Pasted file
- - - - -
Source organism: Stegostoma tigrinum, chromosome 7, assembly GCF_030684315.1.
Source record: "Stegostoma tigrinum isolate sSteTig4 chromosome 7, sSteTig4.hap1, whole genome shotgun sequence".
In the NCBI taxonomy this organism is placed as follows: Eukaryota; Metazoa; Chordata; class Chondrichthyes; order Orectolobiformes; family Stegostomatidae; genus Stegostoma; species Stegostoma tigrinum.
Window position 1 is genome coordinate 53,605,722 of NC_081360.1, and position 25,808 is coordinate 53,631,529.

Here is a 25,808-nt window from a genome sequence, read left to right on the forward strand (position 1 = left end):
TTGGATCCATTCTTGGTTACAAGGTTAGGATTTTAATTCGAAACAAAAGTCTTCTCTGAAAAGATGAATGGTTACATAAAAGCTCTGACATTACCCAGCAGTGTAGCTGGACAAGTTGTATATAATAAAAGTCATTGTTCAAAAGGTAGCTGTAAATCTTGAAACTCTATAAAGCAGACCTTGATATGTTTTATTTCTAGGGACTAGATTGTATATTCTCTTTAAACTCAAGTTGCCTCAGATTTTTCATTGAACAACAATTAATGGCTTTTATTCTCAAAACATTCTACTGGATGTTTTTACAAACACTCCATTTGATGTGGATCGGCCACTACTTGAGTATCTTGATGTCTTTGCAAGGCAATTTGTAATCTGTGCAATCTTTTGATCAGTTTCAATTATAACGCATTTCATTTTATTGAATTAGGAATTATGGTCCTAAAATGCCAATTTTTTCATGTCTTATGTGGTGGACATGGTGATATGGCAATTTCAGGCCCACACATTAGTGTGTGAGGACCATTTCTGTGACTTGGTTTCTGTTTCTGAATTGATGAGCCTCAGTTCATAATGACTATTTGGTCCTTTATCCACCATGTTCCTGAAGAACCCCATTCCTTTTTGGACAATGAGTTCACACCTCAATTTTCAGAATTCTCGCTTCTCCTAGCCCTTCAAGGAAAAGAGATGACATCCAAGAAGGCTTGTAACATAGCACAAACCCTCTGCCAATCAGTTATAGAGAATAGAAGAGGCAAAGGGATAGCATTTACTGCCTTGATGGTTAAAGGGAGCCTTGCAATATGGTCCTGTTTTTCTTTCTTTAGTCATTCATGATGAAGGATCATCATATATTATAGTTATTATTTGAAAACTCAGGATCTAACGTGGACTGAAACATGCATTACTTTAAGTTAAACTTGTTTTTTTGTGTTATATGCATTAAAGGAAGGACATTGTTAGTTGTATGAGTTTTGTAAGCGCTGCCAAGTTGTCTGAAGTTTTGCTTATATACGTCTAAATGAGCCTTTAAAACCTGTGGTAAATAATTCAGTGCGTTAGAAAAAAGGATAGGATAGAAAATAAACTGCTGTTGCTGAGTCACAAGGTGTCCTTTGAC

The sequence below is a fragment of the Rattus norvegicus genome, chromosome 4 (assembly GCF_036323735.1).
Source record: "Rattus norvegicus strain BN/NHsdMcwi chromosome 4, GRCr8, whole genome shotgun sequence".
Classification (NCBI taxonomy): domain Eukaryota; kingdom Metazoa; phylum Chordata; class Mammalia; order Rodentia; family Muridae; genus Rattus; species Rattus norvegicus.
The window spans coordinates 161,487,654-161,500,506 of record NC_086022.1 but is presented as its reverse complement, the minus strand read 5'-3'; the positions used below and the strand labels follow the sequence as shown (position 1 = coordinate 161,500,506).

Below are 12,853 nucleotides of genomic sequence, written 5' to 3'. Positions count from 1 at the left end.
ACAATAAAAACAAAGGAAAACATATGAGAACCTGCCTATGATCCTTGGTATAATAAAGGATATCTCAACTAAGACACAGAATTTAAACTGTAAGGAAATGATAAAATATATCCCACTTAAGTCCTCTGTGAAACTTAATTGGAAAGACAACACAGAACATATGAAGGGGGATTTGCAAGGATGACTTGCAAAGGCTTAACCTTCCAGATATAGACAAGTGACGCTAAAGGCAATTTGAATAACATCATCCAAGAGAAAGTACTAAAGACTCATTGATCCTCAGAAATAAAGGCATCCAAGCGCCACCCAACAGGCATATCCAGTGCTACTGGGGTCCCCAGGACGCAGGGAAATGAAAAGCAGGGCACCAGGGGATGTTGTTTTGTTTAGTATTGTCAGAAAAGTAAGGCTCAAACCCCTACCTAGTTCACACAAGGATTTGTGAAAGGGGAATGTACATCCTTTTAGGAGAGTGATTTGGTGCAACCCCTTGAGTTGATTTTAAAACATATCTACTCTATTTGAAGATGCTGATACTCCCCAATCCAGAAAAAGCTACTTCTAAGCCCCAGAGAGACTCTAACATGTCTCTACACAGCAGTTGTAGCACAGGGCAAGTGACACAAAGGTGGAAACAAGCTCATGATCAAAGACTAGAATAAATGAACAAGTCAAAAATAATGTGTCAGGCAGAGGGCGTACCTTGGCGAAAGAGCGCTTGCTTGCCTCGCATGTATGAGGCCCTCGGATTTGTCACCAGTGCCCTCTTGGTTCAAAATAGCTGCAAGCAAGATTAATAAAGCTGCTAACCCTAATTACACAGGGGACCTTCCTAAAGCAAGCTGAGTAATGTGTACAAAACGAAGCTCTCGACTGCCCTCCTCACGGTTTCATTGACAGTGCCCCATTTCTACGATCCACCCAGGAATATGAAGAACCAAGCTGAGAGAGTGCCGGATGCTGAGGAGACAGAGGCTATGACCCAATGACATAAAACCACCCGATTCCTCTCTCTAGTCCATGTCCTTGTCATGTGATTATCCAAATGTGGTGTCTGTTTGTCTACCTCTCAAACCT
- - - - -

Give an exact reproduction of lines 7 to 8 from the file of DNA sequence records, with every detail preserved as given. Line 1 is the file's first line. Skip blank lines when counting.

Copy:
The sequence below is a fragment of the Rattus norvegicus genome, chromosome 4 (assembly GCF_036323735.1).
Source record: "Rattus norvegicus strain BN/NHsdMcwi chromosome 4, GRCr8, whole genome shotgun sequence".